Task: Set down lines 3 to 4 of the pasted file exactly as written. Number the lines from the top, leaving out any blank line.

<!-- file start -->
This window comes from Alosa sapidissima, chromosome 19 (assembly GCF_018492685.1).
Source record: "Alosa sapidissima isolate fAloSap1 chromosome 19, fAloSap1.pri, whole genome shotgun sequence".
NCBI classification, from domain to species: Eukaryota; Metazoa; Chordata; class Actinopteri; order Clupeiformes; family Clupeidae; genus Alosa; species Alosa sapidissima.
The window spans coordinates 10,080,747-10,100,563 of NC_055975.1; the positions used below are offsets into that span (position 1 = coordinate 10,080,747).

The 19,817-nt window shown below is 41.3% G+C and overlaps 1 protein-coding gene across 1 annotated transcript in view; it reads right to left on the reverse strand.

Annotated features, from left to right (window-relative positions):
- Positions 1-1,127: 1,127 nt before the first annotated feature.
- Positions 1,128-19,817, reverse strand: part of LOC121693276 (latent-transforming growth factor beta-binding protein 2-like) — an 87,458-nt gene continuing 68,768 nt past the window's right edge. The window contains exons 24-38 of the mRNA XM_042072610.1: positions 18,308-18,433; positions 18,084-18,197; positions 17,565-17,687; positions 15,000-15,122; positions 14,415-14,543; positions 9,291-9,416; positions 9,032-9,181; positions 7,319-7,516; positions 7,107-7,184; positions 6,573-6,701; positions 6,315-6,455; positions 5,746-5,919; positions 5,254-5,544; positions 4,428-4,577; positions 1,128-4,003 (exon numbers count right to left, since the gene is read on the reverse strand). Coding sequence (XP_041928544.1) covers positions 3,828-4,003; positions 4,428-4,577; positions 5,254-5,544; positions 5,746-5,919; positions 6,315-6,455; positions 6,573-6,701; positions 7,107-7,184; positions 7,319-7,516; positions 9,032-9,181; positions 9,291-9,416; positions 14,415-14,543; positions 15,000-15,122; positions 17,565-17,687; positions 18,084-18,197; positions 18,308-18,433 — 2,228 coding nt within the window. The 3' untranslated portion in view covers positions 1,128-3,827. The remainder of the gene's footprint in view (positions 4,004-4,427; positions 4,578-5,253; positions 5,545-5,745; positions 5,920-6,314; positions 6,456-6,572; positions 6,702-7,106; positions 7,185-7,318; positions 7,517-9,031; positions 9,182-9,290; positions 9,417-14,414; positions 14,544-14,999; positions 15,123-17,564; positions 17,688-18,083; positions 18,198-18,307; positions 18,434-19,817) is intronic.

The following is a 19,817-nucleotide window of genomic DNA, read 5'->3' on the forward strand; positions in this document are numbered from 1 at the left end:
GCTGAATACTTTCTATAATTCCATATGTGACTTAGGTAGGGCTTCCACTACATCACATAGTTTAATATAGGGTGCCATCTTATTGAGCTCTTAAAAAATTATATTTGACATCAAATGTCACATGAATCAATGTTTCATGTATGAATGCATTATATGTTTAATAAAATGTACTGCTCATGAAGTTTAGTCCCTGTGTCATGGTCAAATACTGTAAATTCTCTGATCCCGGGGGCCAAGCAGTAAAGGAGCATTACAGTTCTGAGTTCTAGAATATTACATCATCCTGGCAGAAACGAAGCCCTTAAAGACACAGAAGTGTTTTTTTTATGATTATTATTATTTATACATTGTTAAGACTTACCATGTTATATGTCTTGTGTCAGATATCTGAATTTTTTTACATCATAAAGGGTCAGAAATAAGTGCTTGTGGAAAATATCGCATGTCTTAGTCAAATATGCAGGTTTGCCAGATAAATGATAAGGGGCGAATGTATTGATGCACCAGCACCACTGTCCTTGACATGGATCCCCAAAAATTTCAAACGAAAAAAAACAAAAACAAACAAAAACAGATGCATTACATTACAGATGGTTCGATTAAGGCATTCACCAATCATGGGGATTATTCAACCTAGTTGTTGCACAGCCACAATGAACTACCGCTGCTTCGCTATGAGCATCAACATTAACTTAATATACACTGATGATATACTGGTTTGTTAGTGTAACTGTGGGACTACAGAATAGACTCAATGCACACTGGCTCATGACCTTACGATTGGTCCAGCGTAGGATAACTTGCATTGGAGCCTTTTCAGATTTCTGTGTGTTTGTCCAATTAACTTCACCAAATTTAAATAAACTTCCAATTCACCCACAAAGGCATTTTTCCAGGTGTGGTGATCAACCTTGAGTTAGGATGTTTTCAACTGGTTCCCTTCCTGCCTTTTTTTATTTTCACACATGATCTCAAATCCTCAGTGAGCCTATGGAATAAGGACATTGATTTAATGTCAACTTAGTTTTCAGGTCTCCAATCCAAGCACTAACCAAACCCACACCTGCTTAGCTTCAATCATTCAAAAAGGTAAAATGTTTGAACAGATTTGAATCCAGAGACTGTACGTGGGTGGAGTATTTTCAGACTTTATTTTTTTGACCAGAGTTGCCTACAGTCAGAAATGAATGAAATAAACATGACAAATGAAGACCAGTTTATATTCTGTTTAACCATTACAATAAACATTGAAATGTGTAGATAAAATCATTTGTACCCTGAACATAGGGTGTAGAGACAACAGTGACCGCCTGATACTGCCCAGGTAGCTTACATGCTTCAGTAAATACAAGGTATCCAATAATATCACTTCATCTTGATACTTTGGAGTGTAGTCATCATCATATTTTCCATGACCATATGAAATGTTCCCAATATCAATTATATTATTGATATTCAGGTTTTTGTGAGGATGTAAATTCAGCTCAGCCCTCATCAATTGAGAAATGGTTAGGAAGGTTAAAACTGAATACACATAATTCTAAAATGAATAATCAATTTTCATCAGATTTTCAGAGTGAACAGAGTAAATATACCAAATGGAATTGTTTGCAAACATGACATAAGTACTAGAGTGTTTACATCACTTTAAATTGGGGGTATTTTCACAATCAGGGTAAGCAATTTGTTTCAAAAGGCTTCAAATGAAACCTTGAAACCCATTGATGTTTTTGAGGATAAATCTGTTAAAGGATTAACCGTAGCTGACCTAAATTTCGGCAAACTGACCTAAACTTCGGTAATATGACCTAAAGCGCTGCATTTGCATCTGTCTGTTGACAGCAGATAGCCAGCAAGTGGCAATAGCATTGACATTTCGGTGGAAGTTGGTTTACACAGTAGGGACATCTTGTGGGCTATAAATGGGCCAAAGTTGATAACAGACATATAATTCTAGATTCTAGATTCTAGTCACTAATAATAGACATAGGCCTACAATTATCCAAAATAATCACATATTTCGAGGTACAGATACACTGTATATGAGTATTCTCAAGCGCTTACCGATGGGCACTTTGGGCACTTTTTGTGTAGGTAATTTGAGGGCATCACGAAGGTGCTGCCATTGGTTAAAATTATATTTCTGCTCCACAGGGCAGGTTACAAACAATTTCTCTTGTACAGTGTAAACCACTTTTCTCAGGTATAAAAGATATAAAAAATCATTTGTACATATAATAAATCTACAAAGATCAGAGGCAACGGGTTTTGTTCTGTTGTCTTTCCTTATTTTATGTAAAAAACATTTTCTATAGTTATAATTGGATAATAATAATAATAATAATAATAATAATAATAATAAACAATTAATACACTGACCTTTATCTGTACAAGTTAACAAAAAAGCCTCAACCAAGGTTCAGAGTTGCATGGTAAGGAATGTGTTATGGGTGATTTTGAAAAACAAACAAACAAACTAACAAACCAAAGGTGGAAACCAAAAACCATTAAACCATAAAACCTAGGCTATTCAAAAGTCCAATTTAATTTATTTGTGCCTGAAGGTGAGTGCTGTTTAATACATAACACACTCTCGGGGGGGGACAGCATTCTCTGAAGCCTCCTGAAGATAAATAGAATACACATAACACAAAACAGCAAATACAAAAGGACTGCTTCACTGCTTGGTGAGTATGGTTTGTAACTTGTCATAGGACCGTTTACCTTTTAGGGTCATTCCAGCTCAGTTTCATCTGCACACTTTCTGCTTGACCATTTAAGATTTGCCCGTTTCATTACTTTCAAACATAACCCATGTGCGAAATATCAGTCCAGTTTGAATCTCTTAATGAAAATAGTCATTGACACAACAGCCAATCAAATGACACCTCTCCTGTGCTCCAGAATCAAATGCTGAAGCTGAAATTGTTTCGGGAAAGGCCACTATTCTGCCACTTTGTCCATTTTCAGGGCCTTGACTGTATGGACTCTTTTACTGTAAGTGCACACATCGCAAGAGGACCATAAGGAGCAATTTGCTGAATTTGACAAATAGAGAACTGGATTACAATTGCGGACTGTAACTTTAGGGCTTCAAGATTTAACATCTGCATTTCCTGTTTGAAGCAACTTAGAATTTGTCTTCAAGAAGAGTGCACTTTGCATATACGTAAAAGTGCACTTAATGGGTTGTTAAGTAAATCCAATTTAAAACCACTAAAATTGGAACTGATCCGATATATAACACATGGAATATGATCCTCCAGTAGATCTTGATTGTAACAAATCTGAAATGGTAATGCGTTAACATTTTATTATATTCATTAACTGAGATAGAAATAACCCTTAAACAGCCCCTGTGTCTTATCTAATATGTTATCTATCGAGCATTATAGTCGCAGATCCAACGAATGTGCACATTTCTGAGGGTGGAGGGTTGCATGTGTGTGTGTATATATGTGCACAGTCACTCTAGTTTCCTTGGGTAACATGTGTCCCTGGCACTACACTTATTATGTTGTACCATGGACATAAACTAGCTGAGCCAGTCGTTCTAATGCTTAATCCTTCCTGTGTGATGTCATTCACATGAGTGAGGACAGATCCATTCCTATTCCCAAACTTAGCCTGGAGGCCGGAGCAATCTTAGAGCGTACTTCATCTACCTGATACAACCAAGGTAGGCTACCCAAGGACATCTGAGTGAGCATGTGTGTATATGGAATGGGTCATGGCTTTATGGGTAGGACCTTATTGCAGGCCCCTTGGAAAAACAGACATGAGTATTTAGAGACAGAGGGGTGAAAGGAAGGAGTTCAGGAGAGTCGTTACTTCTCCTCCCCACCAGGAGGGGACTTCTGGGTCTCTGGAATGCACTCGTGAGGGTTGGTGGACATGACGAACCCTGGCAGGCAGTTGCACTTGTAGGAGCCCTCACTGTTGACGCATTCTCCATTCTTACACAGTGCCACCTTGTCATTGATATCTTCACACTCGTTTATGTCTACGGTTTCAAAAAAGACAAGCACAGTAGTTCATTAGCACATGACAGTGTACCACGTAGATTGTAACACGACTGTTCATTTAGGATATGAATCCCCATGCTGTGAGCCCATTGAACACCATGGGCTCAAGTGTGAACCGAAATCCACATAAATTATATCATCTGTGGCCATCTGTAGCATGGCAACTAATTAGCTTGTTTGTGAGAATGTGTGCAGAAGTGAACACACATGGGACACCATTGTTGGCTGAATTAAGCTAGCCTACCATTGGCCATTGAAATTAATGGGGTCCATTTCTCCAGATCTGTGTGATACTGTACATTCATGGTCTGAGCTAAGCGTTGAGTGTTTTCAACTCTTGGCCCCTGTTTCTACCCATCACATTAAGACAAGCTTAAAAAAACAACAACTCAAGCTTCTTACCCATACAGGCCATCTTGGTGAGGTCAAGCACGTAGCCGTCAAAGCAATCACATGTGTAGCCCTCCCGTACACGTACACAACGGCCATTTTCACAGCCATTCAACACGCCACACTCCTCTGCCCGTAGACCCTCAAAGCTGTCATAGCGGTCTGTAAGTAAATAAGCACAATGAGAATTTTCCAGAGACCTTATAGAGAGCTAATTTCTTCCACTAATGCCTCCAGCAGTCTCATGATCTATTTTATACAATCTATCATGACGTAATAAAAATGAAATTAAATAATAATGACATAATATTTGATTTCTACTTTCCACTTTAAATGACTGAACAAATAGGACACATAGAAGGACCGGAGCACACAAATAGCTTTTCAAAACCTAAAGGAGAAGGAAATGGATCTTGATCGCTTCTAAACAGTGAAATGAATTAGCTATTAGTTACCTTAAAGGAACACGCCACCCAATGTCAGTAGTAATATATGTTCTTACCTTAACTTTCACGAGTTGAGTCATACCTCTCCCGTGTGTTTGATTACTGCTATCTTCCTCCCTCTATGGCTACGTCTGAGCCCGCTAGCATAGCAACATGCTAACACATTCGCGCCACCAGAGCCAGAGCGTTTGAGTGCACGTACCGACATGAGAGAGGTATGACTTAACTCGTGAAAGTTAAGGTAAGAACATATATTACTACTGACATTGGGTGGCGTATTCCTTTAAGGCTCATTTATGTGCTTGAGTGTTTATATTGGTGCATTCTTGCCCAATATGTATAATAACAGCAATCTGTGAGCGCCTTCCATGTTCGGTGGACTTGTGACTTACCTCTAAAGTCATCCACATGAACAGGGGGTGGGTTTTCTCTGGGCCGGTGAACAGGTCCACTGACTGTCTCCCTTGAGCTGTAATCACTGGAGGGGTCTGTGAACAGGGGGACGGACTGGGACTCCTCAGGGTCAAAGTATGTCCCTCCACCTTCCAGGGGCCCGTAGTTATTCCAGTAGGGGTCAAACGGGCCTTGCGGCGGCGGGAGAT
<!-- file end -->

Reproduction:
NCBI classification, from domain to species: Eukaryota; Metazoa; Chordata; class Actinopteri; order Clupeiformes; family Clupeidae; genus Alosa; species Alosa sapidissima.
The window spans coordinates 10,080,747-10,100,563 of NC_055975.1; the positions used below are offsets into that span (position 1 = coordinate 10,080,747).